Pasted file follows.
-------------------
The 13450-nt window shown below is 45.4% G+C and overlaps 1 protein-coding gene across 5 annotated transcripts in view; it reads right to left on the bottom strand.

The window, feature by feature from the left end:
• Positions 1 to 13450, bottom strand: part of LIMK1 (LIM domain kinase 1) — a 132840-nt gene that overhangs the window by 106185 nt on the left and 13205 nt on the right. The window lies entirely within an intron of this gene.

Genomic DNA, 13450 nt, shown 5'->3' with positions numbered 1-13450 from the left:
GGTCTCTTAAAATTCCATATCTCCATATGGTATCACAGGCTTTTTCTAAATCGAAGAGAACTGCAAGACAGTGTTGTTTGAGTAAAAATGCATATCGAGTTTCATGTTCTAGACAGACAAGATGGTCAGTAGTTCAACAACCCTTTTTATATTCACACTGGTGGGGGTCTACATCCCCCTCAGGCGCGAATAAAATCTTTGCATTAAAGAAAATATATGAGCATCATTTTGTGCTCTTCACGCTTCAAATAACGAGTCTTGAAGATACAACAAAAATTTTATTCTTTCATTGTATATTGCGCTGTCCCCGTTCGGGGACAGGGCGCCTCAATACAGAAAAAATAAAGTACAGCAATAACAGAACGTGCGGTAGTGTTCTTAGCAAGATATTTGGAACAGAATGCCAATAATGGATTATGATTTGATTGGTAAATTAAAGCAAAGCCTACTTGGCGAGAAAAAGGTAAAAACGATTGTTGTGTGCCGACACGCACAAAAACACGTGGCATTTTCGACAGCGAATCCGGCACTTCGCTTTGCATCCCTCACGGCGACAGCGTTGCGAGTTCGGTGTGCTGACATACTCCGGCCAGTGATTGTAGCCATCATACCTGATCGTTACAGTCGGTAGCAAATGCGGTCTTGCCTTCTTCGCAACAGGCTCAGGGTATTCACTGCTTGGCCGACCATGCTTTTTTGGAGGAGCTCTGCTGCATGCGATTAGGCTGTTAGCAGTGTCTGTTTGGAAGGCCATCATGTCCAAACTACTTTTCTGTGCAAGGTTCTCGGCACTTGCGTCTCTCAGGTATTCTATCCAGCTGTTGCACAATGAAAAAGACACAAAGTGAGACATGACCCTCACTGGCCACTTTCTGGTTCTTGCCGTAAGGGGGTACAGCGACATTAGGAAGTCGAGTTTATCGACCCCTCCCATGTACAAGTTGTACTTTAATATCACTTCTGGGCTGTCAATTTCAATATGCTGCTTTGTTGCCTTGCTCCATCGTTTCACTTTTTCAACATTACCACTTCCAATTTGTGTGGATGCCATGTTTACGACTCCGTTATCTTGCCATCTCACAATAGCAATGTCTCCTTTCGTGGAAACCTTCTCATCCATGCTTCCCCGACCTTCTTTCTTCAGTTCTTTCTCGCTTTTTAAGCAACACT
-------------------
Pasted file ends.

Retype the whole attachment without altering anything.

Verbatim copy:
The 13450-nt window shown below is 45.4% G+C and overlaps 1 protein-coding gene across 5 annotated transcripts in view; it reads right to left on the bottom strand.

The window, feature by feature from the left end:
• Positions 1 to 13450, bottom strand: part of LIMK1 (LIM domain kinase 1) — a 132840-nt gene that overhangs the window by 106185 nt on the left and 13205 nt on the right. The window lies entirely within an intron of this gene.

Genomic DNA, 13450 nt, shown 5'->3' with positions numbered 1-13450 from the left:
GGTCTCTTAAAATTCCATATCTCCATATGGTATCACAGGCTTTTTCTAAATCGAAGAGAACTGCAAGACAGTGTTGTTTGAGTAAAAATGCATATCGAGTTTCATGTTCTAGACAGACAAGATGGTCAGTAGTTCAACAACCCTTTTTATATTCACACTGGTGGGGGTCTACATCCCCCTCAGGCGCGAATAAAATCTTTGCATTAAAGAAAATATATGAGCATCATTTTGTGCTCTTCACGCTTCAAATAACGAGTCTTGAAGATACAACAAAAATTTTATTCTTTCATTGTATATTGCGCTGTCCCCGTTCGGGGACAGGGCGCCTCAATACAGAAAAAATAAAGTACAGCAATAACAGAACGTGCGGTAGTGTTCTTAGCAAGATATTTGGAACAGAATGCCAATAATGGATTATGATTTGATTGGTAAATTAAAGCAAAGCCTACTTGGCGAGAAAAAGGTAAAAACGATTGTTGTGTGCCGACACGCACAAAAACACGTGGCATTTTCGACAGCGAATCCGGCACTTCGCTTTGCATCCCTCACGGCGACAGCGTTGCGAGTTCGGTGTGCTGACATACTCCGGCCAGTGATTGTAGCCATCATACCTGATCGTTACAGTCGGTAGCAAATGCGGTCTTGCCTTCTTCGCAACAGGCTCAGGGTATTCACTGCTTGGCCGACCATGCTTTTTTGGAGGAGCTCTGCTGCATGCGATTAGGCTGTTAGCAGTGTCTGTTTGGAAGGCCATCATGTCCAAACTACTTTTCTGTGCAAGGTTCTCGGCACTTGCGTCTCTCAGGTATTCTATCCAGCTGTTGCACAATGAAAAAGACACAAAGTGAGACATGACCCTCACTGGCCACTTTCTGGTTCTTGCCGTAAGGGGGTACAGCGACATTAGGAAGTCGAGTTTATCGACCCCTCCCATGTACAAGTTGTACTTTAATATCACTTCTGGGCTGTCAATTTCAATATGCTGCTTTGTTGCCTTGCTCCATCGTTTCACTTTTTCAACATTACCACTTCCAATTTGTGTGGATGCCATGTTTACGACTCCGTTATCTTGCCATCTCACAATAGCAATGTCTCCTTTCGTGGAAACCTTCTCATCCATGCTTCCCCGACCTTCTTTCTTCAGTTCTTTCTCGCTTTTTAAGCAACACT